Why is this backed by wannabees and hasbeens on their fakey committee who do not have the basic skills or motivation to get elected except by changing the rules?

John_Adams (anonymous profile)
August 7, 2014 at 6:32 p.m. (Suggest removal)

Likely KV is correct; but even so I say punt and let the voters decide. I admit I think the so-called "Latino Westside" where I live has plenty of Anglos and IT needs better representation as well, Barney. We have high population density, lousy City services [what about those long-promised underground utilities?], lousy police service [where is OUR police substation like the Eastside got?], traffic regulation, decent public parks over here (all we got is Bohnett Park where many people still fear to go to).. We DO need ward or district elections badly. Too bad it takes a heavy lawsuit threat like dirtbag Capello's to make City Council get off its a**.

DavyBrown (anonymous profile)
August 8, 2014 at 4:25 a.m. (Suggest removal)

If there are district elections, it's likely that the west side will _lose_ some representation in the next election. It now has two representatives, Murillo (who'll likely win should she run again) and Schneider who will be term out in three years.

I agree with John_Adams: district elections will result in some reasonably safe Republican districts (why else would Lanny Ebenstein be such a strong proponent?!) - that's not necessarily bad to have a balanced council, depending on who the candidates are.

And as for the Cacique Street bridge, those neighbors demanding a repaired bridge should think about what they're asking for, especially since there is now that welcome Cacique underpass leading to quicker freeway access.

Even if the voters were to decide against against district elections, the proponents of this effort would say it didn't matter: the poorly-crafted CVRA requires district elections. ...So much for democracy and up with racism.

at_large (anonymous profile)
August 8, 2014 at 9:53 a.m. (Suggest removal)

Please don't put me in the one with all of the gang members.

banjo (anonymous profile)
August 8, 2014 at 1:42 p.m. (Suggest removal)

District primaries with a city wide general seems like a reasonable way to go.

Num1UofAn (anonymous profile)
August 8, 2014 at 2:33 p.m. (Suggest removal)

Bill Clausen certainly dares to "ask questions" that have racist implications.

JayB (anonymous profile)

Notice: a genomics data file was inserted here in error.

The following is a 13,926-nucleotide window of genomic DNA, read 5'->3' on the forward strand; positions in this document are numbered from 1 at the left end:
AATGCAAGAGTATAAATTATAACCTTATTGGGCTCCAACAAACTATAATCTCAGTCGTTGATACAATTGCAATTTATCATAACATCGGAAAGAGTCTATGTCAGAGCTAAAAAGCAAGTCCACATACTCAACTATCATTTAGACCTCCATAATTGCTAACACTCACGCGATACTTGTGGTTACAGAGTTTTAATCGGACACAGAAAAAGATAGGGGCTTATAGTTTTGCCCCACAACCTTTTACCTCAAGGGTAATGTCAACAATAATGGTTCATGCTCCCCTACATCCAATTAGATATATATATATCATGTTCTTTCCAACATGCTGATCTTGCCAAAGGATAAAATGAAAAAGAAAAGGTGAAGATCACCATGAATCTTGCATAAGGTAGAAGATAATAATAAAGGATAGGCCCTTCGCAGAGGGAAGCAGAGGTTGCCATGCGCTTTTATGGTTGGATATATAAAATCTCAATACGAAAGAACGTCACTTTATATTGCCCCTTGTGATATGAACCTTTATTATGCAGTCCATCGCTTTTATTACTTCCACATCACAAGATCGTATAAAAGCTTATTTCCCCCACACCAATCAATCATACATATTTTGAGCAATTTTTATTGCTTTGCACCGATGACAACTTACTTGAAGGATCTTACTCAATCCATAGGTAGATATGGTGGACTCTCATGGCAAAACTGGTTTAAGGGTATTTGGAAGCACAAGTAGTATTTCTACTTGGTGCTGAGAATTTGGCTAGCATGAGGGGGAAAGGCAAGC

August 8, 2014 at 3:55 p.m. (Suggest removal)

Please don't put me in the one with all of the gang members.

banjo (anonymous profile)
August 8, 2014 at 1:42 p.m
Fair enough, I will only put you in with a few of them

dolphinpod14 (anonymous profile)
August 8, 2014 at 6:30 p.m. (Suggest removal)

Everybody should get a few gang members so they don't feel cheated.

Ken_Volok (anonymous profile)
August 8, 2014 at 6:39 p.m. (Suggest removal)

Don't worry Ken, with the ever-widening gap between the rich and the poor in Santa Barbara, there will be a plentitude of gang members growing in numbers.

billclausen (anonymous profile)
August 8, 2014 at 6:52 p.m. (Suggest removal)

Discussing what the districts should be before the decision to have districts is made....
Obvious conjecture used to serve as the Mayor's "premature expectations" talking points.
(Why don't we all just pop some Haldol and have silent sit in?)

I think we need to take the gang turfs and the city data out of the equation. Focus on the lack of representation in certain areas and the reasons why,

touristunfriendly (anonymous profile)
August 10, 2014 at 2:02 p.m. (Suggest removal)

City wards are nothing new. Why is this such a big deal? The overreaction to ward elections just shows how unsophisticated Santa Barbara is. Most cities have this. Having a city council member represent a section of the city will only increase the diversity of the council. The neighborhoods will be better represented.

Goleta_Minnesota (anonymous profile)
August 10, 2014 at 8:10 p.m. (Suggest removal)

Eeew Santa Barbara just got called on being unsophisticated..c'mon Goleta_Minnesota, Kim Kardashian got married here! We got high priced real estate.

Still, I don't think any form of electoral reform should cost the tax paying citizens of the City of Santa Barbara millions of dollars, and have it go to a single person who doesn't live here to boot! It's robbing our schools, our libraries, our traffic and water infrastructure, our ability to buy water, it's negatively impacting, indeed harming every citizen regardless of "law abiding" or not, right or left or in-between. It's just plain evil. If the electoral; system needs adjustment, fine. But don't punish the citizens of Santa Barbara for an electoral process they had no concrete hand in.
We need to pit aside our partisan differences and demand, if that indeed this is simply a procedural adjustment that legally must be made, nobody can financially profit from it. It's purely bureaucratic in the very long run, not some vast conspiracy of the citizenry of Santa Barbara to attack other or otherwise discriminate against other neighborhoods.
Isla Vista is a different issue and deserves cityhood.

Ken_Volok (anonymous profile)
August 10, 2014 at 9:46 p.m. (Suggest removal)

event calendar sponsored by: